Mr. Hinds simplifies this portion of our analysis by conceding that Sprint has carried its burden.   Specifically, Mr. Hinds acknowledges Sprint's evidence that his position was eliminated only as part of a larger, non-discriminatory business decision to discontinue the entire CCTTE group.   And he does not contest Sprint's evidence, from Mr. Modica, Mr. Wamsher, and Mr. Quirk, that, while Mr. Hinds's entire group was eliminated, the positions of the seven younger non-CCTTE employees were not eliminated as part of the RIF. That is, although their groups were subjected to review as part of the RIF process, their groups, unlike the CCTTE group, were not totally eliminated and, indeed, their positions, along with others in their groups, were retained intact.

This, then, is not a case where the plaintiff and younger employees all had their positions eliminated and the company found alternative employment options only for younger employees.   Cf. Stone, 210 F.3d at 1135-36.   Neither is it a case where the company chose to eliminate only plaintiff's position, but retained other, younger employees in his or her business unit.   Cf. Beaird, 145 F.3d at 1168.   Quite unlike these scenarios, the one now before us appears far more obviously consonant with legitimate business practices and concerns-viz., a company discontinuing a business unit it has determined to be unproductive, while retaining other employees in other productive business units in their preexisting jobs.   Indeed, Sprint employees testified uniformly that it is their company's policy to keep in their current positions those employees whose positions are not eliminated in a RIF and to terminate only those employees whose positions are eliminated if they cannot be placed in open positions elsewhere in the company.   See Aplt.App. at 343, 713, and 721.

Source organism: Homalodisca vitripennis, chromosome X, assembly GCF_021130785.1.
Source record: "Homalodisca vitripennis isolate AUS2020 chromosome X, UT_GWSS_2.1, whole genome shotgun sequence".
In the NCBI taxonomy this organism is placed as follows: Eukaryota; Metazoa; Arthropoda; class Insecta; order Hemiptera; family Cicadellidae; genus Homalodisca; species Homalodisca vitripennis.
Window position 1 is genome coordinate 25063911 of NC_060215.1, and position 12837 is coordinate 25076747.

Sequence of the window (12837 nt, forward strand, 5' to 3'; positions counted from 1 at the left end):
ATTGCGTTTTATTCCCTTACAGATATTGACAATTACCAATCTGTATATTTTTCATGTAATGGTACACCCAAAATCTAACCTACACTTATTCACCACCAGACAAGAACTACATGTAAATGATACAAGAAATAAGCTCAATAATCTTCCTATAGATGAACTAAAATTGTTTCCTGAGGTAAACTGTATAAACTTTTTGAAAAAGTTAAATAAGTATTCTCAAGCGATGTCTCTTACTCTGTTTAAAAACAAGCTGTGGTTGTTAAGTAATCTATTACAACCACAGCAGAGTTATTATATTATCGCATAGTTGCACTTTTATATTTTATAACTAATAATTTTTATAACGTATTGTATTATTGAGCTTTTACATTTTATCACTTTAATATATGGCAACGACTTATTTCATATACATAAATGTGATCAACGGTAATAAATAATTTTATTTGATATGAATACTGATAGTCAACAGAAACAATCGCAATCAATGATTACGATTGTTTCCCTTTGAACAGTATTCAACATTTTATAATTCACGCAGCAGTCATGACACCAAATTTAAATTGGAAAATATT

3

 To reach trial, it remains for Mr. Hinds to demonstrate that a genuine issue of material fact exists on the question whether Sprint's purported justification for his termination was pretextual.   To accomplish this task, Mr. Hinds must present facts suggesting that Sprint's proffered age-neutral reason for his dismissal is “so incoherent, weak, inconsistent, or contradictory that a rational factfinder could conclude the reason[ ][is] unworthy of belief.”  Young, 468 F.3d at 1250.   In the typical RIF case, a plaintiff demonstrates pretext by presenting evidence that his or her termination did not accord with the company's RIF criteria, that the RIF criteria were deliberately falsified or manipulated to secure the plaintiff's dismissal, or that the RIF generally was pretextual.  Pippin, 440 F.3d at 1193.

Before us, Mr. Hinds does not dispute that Sprint eliminated his position in the CCTTE group-indeed eliminated the entire CCTTE group-as part of the RIF;  that the RIF did not eliminate the positions of the seven younger non-CCTTE employees he has identified;  or that Sprint's policy was to retain in their preexisting jobs employees whose positions were not affected by the RIF.

 Instead, Mr. Hinds claims that pretext can be discerned from a single document-the spreadsheet created after the meeting of Sprint managers regarding the RIF. See supra Part I.D. Specifically, Mr. Hinds identifies three features associated with the spreadsheet that he believes to be “key evidence” of pretext:  (i) while Sprint claims that it used the spreadsheet only after termination decisions, instructions accompanying the document suggest it was to be used during the decisionmaking process;  (ii) the spreadsheet contains certain “subjective” evaluations by managers and age data about the employees;  and (iii) the spreadsheet does not include some members of the CCTTE group Sprint retained in other positions, even though their original positions were also eliminated in the RIF. We address each of these points in turn.6

(i)

Regarding the first, Mr. Hinds calls our attention to generic instructions accompanying Sprint's “Selection Worksheet Job Aid for Managers” that describe the spreadsheet as a “tool” for managers to use in identifying “potential candidates for displacement/selection for job opportunities.”   Aplt.App. at 636.   In this particular case, of course, Sprint managers uniformly testified that they did not actually use the spreadsheet in making their termination decisions, and that the document was instead completed after the fact by the human resources department as part of a process to see if there were any “potential problems” (including, it seems, questions of discrimination) associated with decisions the relevant managers had already made.   See supra Part I.D.7 Mr. Hinds argues that this “contradiction” between the instructions in the spreadsheet tool and Sprint's alleged use of the spreadsheet in this case is enough to raise a genuine issue of material fact on the issue of pretext for two reasons.